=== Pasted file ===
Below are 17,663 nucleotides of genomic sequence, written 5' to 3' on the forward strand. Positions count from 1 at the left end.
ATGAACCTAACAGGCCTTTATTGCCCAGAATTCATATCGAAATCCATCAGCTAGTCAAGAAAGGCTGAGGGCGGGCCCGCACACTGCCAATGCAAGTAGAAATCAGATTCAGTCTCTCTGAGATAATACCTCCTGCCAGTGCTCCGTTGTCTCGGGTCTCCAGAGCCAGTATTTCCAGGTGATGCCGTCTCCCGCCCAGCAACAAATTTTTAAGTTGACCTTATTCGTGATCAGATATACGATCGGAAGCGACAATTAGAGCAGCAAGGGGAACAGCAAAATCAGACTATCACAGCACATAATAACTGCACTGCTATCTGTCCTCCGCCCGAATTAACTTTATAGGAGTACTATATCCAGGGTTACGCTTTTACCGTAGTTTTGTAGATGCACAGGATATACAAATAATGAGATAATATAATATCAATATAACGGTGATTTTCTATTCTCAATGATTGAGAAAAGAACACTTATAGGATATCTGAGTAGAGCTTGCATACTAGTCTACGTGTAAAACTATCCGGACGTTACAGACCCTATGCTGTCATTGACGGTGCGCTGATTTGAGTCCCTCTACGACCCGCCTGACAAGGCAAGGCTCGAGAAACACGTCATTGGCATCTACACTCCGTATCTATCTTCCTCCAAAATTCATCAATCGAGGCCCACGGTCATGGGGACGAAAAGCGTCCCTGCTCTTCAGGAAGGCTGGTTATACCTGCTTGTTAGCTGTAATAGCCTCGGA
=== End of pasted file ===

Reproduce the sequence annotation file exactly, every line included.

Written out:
Below are 17,663 nucleotides of genomic sequence, written 5' to 3' on the forward strand. Positions count from 1 at the left end.
ATGAACCTAACAGGCCTTTATTGCCCAGAATTCATATCGAAATCCATCAGCTAGTCAAGAAAGGCTGAGGGCGGGCCCGCACACTGCCAATGCAAGTAGAAATCAGATTCAGTCTCTCTGAGATAATACCTCCTGCCAGTGCTCCGTTGTCTCGGGTCTCCAGAGCCAGTATTTCCAGGTGATGCCGTCTCCCGCCCAGCAACAAATTTTTAAGTTGACCTTATTCGTGATCAGATATACGATCGGAAGCGACAATTAGAGCAGCAAGGGGAACAGCAAAATCAGACTATCACAGCACATAATAACTGCACTGCTATCTGTCCTCCGCCCGAATTAACTTTATAGGAGTACTATATCCAGGGTTACGCTTTTACCGTAGTTTTGTAGATGCACAGGATATACAAATAATGAGATAATATAATATCAATATAACGGTGATTTTCTATTCTCAATGATTGAGAAAAGAACACTTATAGGATATCTGAGTAGAGCTTGCATACTAGTCTACGTGTAAAACTATCCGGACGTTACAGACCCTATGCTGTCATTGACGGTGCGCTGATTTGAGTCCCTCTACGACCCGCCTGACAAGGCAAGGCTCGAGAAACACGTCATTGGCATCTACACTCCGTATCTATCTTCCTCCAAAATTCATCAATCGAGGCCCACGGTCATGGGGACGAAAAGCGTCCCTGCTCTTCAGGAAGGCTGGTTATACCTGCTTGTTAGCTGTAATAGCCTCGGA